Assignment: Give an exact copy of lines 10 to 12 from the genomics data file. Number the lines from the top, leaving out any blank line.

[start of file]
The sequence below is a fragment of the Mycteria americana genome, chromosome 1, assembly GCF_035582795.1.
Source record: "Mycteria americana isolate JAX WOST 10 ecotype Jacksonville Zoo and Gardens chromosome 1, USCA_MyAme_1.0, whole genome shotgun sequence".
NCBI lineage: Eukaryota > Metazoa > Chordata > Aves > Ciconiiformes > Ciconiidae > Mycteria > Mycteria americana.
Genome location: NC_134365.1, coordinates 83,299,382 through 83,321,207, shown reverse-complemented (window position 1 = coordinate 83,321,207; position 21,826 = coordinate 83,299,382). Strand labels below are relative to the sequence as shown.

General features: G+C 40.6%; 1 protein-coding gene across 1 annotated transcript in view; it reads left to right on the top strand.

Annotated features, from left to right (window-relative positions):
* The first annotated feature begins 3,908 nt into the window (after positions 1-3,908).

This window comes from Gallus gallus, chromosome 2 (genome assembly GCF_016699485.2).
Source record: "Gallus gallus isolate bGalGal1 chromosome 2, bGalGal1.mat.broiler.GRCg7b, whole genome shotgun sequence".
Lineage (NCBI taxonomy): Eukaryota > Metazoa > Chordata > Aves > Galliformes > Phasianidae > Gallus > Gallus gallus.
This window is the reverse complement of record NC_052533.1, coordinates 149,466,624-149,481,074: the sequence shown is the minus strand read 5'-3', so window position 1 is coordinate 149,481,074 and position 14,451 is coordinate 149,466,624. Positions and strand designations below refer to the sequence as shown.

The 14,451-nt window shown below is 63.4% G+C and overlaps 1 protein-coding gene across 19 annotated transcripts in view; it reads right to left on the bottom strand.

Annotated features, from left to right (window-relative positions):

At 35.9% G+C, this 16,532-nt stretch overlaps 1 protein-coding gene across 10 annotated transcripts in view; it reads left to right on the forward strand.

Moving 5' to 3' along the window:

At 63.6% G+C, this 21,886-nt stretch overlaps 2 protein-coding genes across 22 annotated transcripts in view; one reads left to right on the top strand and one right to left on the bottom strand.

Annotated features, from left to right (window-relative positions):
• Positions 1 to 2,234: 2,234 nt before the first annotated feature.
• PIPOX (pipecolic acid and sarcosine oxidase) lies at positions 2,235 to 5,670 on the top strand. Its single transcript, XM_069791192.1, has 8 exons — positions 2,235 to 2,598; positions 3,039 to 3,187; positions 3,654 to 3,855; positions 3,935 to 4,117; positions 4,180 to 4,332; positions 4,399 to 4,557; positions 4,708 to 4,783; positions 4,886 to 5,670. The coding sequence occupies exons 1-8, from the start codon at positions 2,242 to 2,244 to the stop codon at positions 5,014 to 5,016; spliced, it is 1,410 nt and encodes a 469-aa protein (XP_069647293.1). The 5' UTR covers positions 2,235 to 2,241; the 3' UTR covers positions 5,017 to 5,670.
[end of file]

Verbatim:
Lineage (NCBI taxonomy): Eukaryota > Metazoa > Chordata > Aves > Galliformes > Phasianidae > Gallus > Gallus gallus.
This window is the reverse complement of record NC_052533.1, coordinates 149,466,624-149,481,074: the sequence shown is the minus strand read 5'-3', so window position 1 is coordinate 149,481,074 and position 14,451 is coordinate 149,466,624. Positions and strand designations below refer to the sequence as shown.

The 14,451-nt window shown below is 63.4% G+C and overlaps 1 protein-coding gene across 19 annotated transcripts in view; it reads right to left on the bottom strand.